Nasal high flow oxygen therapy in patients with COPD reduces respiratory rate and tissue carbon dioxide while increasing tidal and end-expiratory lung volumes: a randomised crossover trial

Fraser, John F., Spooner, Amy J., Dunster, Kimble R., Anstey, Chris M. and Corley, Amanda (2016) Nasal high flow oxygen therapy in patients with COPD reduces respiratory rate and tissue carbon dioxide while increasing tidal and end-expiratory lung volumes: a randomised crossover trial. Thorax, 71 8: 759-761. doi:10.1136/thoraxjnl-2015-207962


Author Fraser, John F.
Spooner, Amy J.
Dunster, Kimble R.
Anstey, Chris M.
Corley, Amanda
Title Nasal high flow oxygen therapy in patients with COPD reduces respiratory rate and tissue carbon dioxide while increasing tidal and end-expiratory lung volumes: a randomised crossover trial
Journal name Thorax   Check publisher's open access policy
ISSN 0040-6376
1468-3296
Publication date 2016-08
Year available 2016
Sub-type Article (original research)
DOI 10.1136/thoraxjnl-2015-207962
Open Access Status DOI
Volume 71
Issue 8
Start page 759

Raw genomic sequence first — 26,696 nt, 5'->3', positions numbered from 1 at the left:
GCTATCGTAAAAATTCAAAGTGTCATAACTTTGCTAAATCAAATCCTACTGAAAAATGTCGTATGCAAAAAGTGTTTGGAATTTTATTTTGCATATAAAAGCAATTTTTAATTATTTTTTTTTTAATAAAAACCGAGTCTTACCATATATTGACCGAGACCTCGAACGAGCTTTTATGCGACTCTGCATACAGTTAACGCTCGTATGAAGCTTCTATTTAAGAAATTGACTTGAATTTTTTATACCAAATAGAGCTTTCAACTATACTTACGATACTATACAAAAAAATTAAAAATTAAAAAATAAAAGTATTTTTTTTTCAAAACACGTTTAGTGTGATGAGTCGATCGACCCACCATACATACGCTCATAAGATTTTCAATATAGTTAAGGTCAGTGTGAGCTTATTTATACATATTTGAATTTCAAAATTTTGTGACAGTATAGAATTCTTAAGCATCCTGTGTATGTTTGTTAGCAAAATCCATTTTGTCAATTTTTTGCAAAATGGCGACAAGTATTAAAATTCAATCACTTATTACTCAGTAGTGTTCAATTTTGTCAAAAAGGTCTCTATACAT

End page 761
Total pages 4
Place of publication London, United Kingdom
Publisher B M J Group
Collection year 2017
Language eng
Formatted abstract
Patients with COPD using long-term oxygen therapy (LTOT) over 15 h per day have improved outcomes. As inhalation of dry cold gas is detrimental to mucociliary clearance, humidified nasal high flow (NHF) oxygen may reduce frequency of exacerbations, while improving lung function and quality of life in this cohort. In this randomised crossover study, we assessed short-term physiological responses to NHF therapy in 30 males chronically treated with LTOT. LTOT (2-4 L/min) through nasal cannula was compared with NHF at 30 L/min from an AIRVO through an Optiflow nasal interface with entrained supplemental oxygen. Comparing NHF with LTOT: transcutaneous carbon dioxide (TcCO2) (43.3 vs 46.7 mm Hg, p<0.001), transcutaneous oxygen (TcO2) (97.1 vs 101.2 mm Hg, p=0.01), I:E ratio (0.75 vs 0.86, p=0.02) and respiratory rate (RR) (15.4 vs 19.2 bpm, p<0.001) were lower; and tidal volume (Vt) (0.50 vs 0.40, p=0.003) and endexpiratory lung volume (EELV) (174% vs 113%, p<0.001) were higher. EELV is expressed as relative change from baseline (%Δ). Subjective dyspnoea and interface comfort favoured LTOT. NHF decreased TcCO2, I:E ratio and RR, with a concurrent increase in EELV and Vt compared with LTOT. This demonstrates a potential mechanistic rationale behind the improved outcomes observed in long-term treatment with NHF in oxygen-dependent patients.

Trial registration number: ACTRN12613000028707.
Keyword Long-term oxygen therapy (LTOT)
Humidified nasal high flow (NHF) oxygen
Transcutaneous carbon dioxide (TcCO2)
Transcutaneous oxygen (TcO2)
Respiratory rate (RR)
Q-Index Code C1
Q-Index Status Provisional Code
Institutional Status UQ

Document type: Journal Article
Sub-type: Article (original research)
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